The FDA's investigation began for several reasons, all of them intended to protect pet health. Atypical breeds were developing DCM, a disease usually restricted to those breeds predisposed and the rare 'idiopathic' instance. Many of these dogs were eating diets disproportionately represented among cases. Top estimates suggest grain-free diet is at most 40% of the market. 91% of cases involved grain-free diets. In 2017, peas were found in 5% of dry dog foods. This number likely climbed since '17, but not to the 89% of cases reported eating diets with peas. Some of the most frequently reported manufacturers have a market share of less than 1%. The exact cause for why these trends are observed could take years, if not over a decade, to fully understand. In the meantime, risk mitigation measures can be taken, and for many that means avoiding these diets until we know why the association exists. That is likely not an easy pill to swallow for the industry when sales drop.
The result? Pet owners seem to be being taken advantage of in the name of profits. Consider these excerpts from an article in The Western Producer published last year, titled "Pampered pets provide profitable market for pulses":
"As Fido and friends have moved from the doghouse to the people house, pet nutrition has been elevated to big business and big opportunity for pulse producers. ... It’s a phenomenon called “pet humanization,” a trend that accelerated with the COVID-19 pandemic. With this new level of affection comes owners’ willingness to shell out more money for their “fur babies.” How much more? According to the American Pet Products Association, sales of pet food and treats in the U.S. increased nearly 10 per cent in 2020 to more than $53 billion. Young said pet food represents a growing market tier for pulses such as peas, chickpeas and lentils. Product that didn’t meet the grade for human consumption used to end up steeply discounted and sold as livestock feed. Pet food provides a higher-paying alternative. In the case of chickpeas, he said this has large calibre product going into the premium export market. Medium calibre goes to canneries. Byproduct such as sorter colour rejects, splits, chipped and smaller calibre can go to the pet food market. ... Pet food’s created a huge opportunity … to sell No. 2 or better product into. I buy a lot of No. 2 product, but what pet food’s done is created a huge market that wasn’t really there before.”"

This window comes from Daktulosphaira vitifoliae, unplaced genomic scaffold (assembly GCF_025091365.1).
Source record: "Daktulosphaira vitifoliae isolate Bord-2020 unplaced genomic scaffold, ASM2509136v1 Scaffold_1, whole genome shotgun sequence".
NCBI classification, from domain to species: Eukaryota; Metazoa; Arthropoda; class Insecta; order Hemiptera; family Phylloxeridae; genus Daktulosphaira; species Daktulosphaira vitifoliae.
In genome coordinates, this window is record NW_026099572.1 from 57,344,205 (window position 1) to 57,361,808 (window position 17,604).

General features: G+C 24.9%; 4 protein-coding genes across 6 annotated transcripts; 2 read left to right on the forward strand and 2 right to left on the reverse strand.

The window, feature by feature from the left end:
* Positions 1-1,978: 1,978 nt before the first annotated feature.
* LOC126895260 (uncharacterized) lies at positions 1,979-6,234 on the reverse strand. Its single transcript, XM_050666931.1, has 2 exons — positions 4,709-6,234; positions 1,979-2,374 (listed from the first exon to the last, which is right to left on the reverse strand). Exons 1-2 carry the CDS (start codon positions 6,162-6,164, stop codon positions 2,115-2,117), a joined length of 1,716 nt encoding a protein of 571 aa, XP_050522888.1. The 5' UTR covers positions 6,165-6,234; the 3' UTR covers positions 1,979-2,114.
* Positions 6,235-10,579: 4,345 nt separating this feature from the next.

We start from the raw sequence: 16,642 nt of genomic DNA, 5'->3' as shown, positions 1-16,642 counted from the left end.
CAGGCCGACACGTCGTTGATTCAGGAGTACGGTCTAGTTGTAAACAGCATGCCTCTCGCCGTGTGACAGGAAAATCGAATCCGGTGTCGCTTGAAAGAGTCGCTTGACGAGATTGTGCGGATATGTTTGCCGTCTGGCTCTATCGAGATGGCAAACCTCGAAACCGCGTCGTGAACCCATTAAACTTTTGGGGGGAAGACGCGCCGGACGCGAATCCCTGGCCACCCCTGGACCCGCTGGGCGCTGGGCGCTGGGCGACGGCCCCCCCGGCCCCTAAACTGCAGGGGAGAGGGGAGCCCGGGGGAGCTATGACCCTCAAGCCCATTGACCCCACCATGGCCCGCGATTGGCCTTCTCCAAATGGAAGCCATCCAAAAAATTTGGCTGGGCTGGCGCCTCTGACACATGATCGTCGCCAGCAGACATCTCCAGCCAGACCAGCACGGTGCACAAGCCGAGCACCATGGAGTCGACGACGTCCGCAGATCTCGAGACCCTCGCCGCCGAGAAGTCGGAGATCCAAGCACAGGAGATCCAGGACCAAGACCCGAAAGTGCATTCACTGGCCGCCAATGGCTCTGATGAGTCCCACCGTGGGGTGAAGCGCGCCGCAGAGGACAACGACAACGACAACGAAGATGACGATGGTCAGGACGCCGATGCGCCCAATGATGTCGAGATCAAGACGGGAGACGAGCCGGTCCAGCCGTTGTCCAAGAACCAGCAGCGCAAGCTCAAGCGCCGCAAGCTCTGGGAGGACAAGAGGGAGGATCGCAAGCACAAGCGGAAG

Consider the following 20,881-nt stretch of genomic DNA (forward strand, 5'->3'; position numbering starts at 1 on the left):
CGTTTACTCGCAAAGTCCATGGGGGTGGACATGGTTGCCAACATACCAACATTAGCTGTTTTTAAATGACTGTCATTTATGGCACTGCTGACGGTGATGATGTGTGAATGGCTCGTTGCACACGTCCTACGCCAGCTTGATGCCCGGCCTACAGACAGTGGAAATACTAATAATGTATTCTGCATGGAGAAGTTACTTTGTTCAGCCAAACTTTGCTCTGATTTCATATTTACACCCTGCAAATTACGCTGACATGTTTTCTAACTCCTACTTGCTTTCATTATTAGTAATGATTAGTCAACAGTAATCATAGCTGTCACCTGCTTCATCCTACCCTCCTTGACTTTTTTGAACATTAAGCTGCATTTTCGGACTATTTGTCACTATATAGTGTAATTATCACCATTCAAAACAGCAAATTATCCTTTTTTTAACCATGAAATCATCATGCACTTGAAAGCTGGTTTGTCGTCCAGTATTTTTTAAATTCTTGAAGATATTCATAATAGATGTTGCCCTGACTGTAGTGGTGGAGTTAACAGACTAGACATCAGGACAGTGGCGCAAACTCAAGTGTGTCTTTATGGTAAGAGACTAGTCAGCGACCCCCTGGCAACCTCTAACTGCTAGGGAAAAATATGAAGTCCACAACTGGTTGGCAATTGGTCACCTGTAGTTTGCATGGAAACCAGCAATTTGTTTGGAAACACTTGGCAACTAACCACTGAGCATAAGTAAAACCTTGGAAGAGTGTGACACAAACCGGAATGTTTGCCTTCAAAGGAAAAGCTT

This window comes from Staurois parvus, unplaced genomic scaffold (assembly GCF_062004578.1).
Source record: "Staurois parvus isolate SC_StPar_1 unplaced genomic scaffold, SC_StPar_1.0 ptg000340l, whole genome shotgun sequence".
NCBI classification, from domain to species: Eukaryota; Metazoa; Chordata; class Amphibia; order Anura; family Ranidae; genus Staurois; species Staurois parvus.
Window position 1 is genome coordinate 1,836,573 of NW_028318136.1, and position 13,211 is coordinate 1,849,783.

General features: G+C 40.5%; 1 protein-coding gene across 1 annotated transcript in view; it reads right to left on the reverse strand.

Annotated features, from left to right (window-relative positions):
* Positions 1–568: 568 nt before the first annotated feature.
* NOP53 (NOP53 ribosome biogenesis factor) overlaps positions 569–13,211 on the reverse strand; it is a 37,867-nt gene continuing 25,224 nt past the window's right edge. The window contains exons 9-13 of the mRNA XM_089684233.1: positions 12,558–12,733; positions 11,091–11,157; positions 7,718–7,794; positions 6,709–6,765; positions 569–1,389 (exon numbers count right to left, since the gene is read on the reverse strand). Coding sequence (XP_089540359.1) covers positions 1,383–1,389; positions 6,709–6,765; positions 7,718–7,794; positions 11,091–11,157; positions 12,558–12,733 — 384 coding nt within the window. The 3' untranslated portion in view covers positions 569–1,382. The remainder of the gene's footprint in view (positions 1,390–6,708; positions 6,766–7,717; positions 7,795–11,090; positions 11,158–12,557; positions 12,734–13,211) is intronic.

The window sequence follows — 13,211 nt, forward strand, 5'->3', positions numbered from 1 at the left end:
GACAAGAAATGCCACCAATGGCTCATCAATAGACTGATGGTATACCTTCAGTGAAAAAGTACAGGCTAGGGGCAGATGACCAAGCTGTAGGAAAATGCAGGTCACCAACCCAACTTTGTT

After reading above, ask yourself if the health of your pet is the priority of this industry. Why is it that the feeding trials involving the impact of these ingredients on canine metabolism are happening in the last several years? Why did it take hundreds of dogs reported ill, and a Federal investigation, and a decline in profitability to finally decide that these ingredients are worth researching? Should that research not have been a priority before the inclusion of these ingredients rose? That question alone should speak volumes.
As far as the feeding trials go, most of them simply have not been designed to provide useful, clinical insight into this present issue of DCM and how it may relate to these diets. It's always good to have more nutritional insight to the ingredients used in pet food, but the data collected does not address either determining the association to diet or isolating a cause or mechanism if the association is non-spurious (as it appears to be, given that cases are diet-responsive for recovery). The studies discussed in The Science Dog's article span from 7 days long at the shortest to three months at the longest. Only one monitored cardiac parameters. Most of the studies focused on taurine or other amino acid metabolism. Here is why these studies don't do much to inform this issue: